I wanted to make this comment for a while now, but I was worried that it wasn’t worth posting because it assumes some familiarity with multi-agent systems (and it might sound completely nuts to many people). But, since your writing on this topic has influenced me more than anyone else, I’ll give it a go. Curious what you think.
I agree with the other commenters that having GPT-3 actively meddle with actual communications would feel a little off.
Although intuitively it might feel off—for me it does as well—in practice GPT-3 would be just another agent interacting with all the other agents using global neural workspace (mediated by vision).
Everyone is very worried about transferring their thinking and talking to a piece of software, but for me this seems to come from a false sense of agency. It is true that I have no agency over GPT-3, but the same goes for my thoughts. All my thoughts simply appear in my mind and I have absolutely zero choice in choosing them. From my perspective there is no difference other than automatically identifying with thoughts as “me”.
There might be a big difference in performance. I can systematically test and tune GPT-3. If I don’t like how it performs, then I shouldn’t let it influence my colony of agents. But if I do like it, then it is the first time that I have added another agent to my mind, that has the qualities I have chosen.
It is very easy to read about non-violent communication (or other topics like biases), and think to yourself, that is how I want to write and act, but in practice it is hard to change. By introducing GPT-3 as another agent, that is tuned for this exact purpose, I might be able to make this change orders of magnitude easier.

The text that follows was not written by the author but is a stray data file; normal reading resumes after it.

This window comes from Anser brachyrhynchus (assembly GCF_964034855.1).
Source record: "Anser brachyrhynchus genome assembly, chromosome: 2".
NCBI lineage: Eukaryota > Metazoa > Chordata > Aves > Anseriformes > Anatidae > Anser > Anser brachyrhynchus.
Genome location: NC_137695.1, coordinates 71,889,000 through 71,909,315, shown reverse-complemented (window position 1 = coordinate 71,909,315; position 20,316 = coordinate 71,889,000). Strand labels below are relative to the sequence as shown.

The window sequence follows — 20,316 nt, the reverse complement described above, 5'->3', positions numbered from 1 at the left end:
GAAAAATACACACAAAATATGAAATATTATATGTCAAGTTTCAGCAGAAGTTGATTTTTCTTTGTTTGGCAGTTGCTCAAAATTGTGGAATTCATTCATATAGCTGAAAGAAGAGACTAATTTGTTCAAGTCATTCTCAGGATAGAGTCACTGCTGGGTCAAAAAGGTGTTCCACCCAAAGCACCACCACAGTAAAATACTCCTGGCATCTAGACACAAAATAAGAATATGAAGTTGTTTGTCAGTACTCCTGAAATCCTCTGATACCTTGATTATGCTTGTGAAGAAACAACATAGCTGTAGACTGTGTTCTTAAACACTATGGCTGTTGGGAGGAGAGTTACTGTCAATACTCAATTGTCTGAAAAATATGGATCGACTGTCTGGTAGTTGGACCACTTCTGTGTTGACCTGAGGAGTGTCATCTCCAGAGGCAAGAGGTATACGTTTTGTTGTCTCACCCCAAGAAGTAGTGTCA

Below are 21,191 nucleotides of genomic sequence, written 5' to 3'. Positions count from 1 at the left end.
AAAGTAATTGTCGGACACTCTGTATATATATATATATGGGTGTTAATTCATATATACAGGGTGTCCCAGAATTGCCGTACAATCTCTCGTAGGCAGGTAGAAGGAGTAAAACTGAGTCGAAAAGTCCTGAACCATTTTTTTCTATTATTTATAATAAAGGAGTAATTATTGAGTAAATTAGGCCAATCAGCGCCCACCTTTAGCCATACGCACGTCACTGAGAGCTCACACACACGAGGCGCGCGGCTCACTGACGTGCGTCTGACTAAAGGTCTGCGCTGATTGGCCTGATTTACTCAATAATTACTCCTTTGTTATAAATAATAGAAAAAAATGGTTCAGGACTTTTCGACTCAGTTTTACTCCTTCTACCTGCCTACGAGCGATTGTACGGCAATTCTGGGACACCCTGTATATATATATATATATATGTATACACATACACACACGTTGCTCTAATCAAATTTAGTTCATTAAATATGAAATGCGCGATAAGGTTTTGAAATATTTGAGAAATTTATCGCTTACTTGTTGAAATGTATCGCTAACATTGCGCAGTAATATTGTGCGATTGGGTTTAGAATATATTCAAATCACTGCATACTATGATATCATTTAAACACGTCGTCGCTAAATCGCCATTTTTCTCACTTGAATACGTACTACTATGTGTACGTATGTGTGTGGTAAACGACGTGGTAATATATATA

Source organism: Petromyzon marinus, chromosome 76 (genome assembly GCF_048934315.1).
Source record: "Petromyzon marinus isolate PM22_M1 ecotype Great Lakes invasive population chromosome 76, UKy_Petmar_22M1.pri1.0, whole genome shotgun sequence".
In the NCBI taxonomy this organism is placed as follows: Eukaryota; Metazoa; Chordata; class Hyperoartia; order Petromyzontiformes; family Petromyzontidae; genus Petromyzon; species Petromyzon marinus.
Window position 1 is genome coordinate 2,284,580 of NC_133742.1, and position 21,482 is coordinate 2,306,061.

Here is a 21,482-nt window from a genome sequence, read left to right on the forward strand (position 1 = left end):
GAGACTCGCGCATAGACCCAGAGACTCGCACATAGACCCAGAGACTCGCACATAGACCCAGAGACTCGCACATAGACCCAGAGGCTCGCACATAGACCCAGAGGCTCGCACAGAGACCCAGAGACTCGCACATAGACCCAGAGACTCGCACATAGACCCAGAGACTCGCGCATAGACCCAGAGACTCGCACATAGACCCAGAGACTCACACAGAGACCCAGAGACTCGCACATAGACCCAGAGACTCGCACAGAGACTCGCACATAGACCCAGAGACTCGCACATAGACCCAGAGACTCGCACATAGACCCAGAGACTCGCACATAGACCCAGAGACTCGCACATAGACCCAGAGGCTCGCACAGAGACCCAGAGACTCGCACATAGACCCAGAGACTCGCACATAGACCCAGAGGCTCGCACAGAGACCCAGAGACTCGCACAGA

I find it hard to disagree with this when you frame it this way. :-)
Yeah I don’t think there’s anything intrinsically wrong with treating GPT-3 as yet another subagent, just one that you interface with somewhat differently. (David Chalmers has an argument about how, if you write your thoughts down to a notepad, the notepad is essentially a part of you as an external source of memory that’s in principle comparable to your internal memory buffers.)
I think the sense of “something is off” comes more from things like people feeling that someone external is reading their communications and them not feeling able to trust whoever made the app, as well as other more specific considerations that were brought up in the other comments.